It’s a long drive to get there, so even though I took plenty of photos on Thursday, I stayed the night and returned the following morning to get more pics of their flight training.
Over two days, I watched them fly a mature bald eagle, a juvenile bald eagle, and two red-tailed hawks. Bald eagles don’t get their full head of white feathers until four or five years old. One of the staff suggested on the second morning that I lie down on the ‘runway’ to take some head-on shots of the red-tailed hawk. To take advantage of a cushion of air just above the ground, the birds drop down low when they’re flying back and forth, only climbing again at the end.
From my spot on the grass, I was right in the hawk’s path, which allowed me to get some exciting photos. The trainer told me my presence was inconsequential and wouldn’t be a distraction. The bird’s primary focus was the piece of chicken held in a gloved hand above and behind me.
I could write a few thousand more words on their important work and all I learn whenever I visit the Alberta Birds of Prey Centre. The staff share some fascinating and amusing stories during the flight training presentation and are always available for questions from visitors. Nothing is off-limits, and they’re more than willing to talk about the challenges they face each day while caring for these birds.
It’s hard to describe the thrill of close-up visits with weeks-old snowy owl chicks and burrowing owls (above respectively), or to hold a great horned owl in a gloved hand, to feel the feathers of a golden eagle and hear their calls and cries. These opportunities are open to all visitors to the centre.
I’ve painted several eagles and owls and will likely paint more in the future. A few years ago, I painted Sarah, one of the longest residents, seen here with Colin Weir. Sarah is a beautiful golden eagle that Colin has raised since the 80s. She is a healthy 37 years old, a commanding presence, but gentle enough that children can pet her, under Colin’s supervision, of course.
While I enjoy seeing all the birds, and I take plenty of photos of each species, I’ll admit that my primary goal this time around was to get reference of a red-tailed hawk. I’ve wanted to paint one for many years. They’re a common sight around Alberta, often seen on fenceposts along rural roads or highways. However, whenever I’ve spotted one, it’s been in heavy traffic or on a road without a shoulder, and it was unsafe to stop my car.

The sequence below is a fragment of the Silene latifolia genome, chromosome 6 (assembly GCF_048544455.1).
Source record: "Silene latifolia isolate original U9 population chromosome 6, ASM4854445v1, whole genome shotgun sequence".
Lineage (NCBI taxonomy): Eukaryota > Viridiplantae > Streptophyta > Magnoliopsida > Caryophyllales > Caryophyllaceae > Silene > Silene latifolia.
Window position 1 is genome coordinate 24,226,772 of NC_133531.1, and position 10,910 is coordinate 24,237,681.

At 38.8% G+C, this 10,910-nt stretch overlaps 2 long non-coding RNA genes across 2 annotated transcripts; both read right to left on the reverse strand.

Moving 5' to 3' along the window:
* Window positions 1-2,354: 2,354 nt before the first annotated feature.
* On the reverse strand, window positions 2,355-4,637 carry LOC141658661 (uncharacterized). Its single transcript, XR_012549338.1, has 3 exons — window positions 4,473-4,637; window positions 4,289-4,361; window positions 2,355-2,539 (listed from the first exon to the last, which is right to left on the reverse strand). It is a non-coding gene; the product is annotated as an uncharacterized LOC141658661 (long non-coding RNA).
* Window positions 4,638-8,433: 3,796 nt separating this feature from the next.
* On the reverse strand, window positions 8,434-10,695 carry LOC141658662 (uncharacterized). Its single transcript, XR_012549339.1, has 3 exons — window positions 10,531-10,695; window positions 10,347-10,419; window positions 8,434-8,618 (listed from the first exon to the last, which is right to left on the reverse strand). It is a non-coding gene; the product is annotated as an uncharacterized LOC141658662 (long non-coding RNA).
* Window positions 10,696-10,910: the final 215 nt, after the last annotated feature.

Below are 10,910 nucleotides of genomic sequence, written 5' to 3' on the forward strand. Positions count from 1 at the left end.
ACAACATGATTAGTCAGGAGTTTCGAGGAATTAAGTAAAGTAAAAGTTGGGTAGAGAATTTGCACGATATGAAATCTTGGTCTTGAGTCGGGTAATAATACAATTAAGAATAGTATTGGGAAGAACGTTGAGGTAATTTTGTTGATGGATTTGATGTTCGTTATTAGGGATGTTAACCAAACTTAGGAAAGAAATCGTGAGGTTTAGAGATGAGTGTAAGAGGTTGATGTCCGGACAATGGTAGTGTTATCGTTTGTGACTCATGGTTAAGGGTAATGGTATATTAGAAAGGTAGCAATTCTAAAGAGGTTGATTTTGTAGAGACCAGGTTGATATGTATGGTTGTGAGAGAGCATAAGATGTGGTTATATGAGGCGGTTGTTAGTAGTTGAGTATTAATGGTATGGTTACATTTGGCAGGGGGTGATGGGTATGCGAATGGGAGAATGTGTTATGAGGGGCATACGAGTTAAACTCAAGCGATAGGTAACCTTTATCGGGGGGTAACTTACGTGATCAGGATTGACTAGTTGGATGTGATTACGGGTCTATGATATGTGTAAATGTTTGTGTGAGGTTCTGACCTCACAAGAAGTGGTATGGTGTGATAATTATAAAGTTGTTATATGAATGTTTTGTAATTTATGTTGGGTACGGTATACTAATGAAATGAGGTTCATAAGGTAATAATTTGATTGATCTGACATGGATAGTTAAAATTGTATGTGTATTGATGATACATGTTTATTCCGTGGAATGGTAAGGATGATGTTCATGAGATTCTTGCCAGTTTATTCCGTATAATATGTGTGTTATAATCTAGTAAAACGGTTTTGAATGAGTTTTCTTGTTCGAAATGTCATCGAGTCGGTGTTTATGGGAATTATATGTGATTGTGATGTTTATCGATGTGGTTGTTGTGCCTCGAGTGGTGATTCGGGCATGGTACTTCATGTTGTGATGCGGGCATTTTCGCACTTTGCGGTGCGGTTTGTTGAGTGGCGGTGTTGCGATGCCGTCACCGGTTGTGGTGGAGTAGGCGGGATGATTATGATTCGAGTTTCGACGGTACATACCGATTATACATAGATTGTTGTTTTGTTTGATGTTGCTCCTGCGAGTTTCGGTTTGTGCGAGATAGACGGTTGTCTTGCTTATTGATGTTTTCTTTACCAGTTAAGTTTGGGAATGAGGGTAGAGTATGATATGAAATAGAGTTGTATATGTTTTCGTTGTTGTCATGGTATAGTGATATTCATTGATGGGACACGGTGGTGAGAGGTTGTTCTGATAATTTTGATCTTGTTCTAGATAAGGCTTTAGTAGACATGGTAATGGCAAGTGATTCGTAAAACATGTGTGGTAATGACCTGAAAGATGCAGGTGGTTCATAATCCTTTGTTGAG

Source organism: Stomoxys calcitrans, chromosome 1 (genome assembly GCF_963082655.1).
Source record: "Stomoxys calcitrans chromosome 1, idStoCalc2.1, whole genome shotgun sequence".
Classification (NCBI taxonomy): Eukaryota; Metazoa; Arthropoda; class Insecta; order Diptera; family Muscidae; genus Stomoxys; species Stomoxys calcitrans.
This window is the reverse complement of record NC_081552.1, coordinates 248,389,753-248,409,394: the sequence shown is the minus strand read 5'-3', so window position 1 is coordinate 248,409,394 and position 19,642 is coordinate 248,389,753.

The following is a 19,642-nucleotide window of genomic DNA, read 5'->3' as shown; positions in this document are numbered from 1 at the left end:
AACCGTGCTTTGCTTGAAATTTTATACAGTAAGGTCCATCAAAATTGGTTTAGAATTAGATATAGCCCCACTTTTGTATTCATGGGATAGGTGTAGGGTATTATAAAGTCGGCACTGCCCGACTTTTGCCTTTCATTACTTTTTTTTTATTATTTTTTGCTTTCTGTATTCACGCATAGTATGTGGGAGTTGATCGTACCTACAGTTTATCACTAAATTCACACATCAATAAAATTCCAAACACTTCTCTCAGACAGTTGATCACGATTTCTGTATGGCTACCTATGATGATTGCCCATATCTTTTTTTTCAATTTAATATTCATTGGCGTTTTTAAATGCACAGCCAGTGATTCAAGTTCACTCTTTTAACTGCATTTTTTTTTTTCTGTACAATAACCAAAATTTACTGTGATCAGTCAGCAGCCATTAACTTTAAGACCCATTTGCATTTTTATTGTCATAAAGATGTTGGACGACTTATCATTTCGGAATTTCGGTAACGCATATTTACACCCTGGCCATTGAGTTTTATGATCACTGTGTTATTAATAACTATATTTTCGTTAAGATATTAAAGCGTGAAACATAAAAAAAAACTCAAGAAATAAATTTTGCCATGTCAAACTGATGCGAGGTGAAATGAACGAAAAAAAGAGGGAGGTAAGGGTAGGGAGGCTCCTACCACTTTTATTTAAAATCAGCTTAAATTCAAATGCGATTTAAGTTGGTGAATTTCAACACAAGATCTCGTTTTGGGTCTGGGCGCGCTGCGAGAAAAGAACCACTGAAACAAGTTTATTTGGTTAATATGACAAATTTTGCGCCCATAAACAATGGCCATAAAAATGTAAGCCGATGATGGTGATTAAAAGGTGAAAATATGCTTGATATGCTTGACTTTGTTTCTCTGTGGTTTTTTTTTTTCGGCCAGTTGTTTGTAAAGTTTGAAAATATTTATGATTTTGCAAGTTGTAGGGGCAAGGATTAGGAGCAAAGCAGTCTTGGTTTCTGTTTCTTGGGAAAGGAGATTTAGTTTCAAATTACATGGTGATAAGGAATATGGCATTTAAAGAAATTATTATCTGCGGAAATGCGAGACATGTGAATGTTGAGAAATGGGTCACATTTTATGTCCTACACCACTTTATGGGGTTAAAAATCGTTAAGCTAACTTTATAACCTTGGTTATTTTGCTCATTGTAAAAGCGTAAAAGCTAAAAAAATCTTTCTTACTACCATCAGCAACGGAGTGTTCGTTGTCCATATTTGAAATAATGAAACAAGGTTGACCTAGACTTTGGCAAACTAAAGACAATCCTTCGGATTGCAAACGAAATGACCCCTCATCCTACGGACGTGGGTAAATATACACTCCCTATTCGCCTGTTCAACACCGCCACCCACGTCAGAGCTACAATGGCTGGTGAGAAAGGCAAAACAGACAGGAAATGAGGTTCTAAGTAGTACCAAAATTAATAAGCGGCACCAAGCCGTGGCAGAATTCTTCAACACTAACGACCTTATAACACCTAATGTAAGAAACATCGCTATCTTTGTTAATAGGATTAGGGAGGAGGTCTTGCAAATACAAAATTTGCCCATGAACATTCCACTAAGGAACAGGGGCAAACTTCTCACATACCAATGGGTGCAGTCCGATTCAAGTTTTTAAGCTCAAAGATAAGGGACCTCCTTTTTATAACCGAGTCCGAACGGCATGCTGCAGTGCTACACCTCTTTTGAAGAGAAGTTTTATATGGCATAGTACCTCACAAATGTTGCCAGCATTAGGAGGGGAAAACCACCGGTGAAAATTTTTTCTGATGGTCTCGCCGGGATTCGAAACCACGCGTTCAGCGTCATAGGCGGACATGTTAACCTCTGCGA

I took over 2400 shots this week and spent a few hours Saturday morning sorting through them. As is often the case, most of those shots end up being useless to me, either from poor lighting or focus or uninspiring captures. I whittled them down to around 300 and will likely discard two-thirds of those of a second pass. This still leaves me with plenty of ‘keepers,’ and I was happy to discover dozens of reference photos for paintings among them.
Best of all, I finally have more than enough shots of a red-tailed hawk, so many good ones that I’ll have a hard time deciding which to use. Or maybe I’ll have to paint more than one. It’s a good problem to have. Feathers are much harder to paint than fur, especially when intricate patterns are involved, so don’t expect a painting anytime soon. It’ll likely be a winter project, but one I’m eager to start.
The Alberta Birds of Prey Centre is open until Labour Day, and if you’re looking for one last summer southern Alberta getaway, or you find yourself on a road trip in that part of the province, it’s well worth a visit.
However, if that’s not in the cards, please visit their website, look at the great work they do for wildlife conservation, and consider donating. Every contribution helps, and your support is greatly appreciated.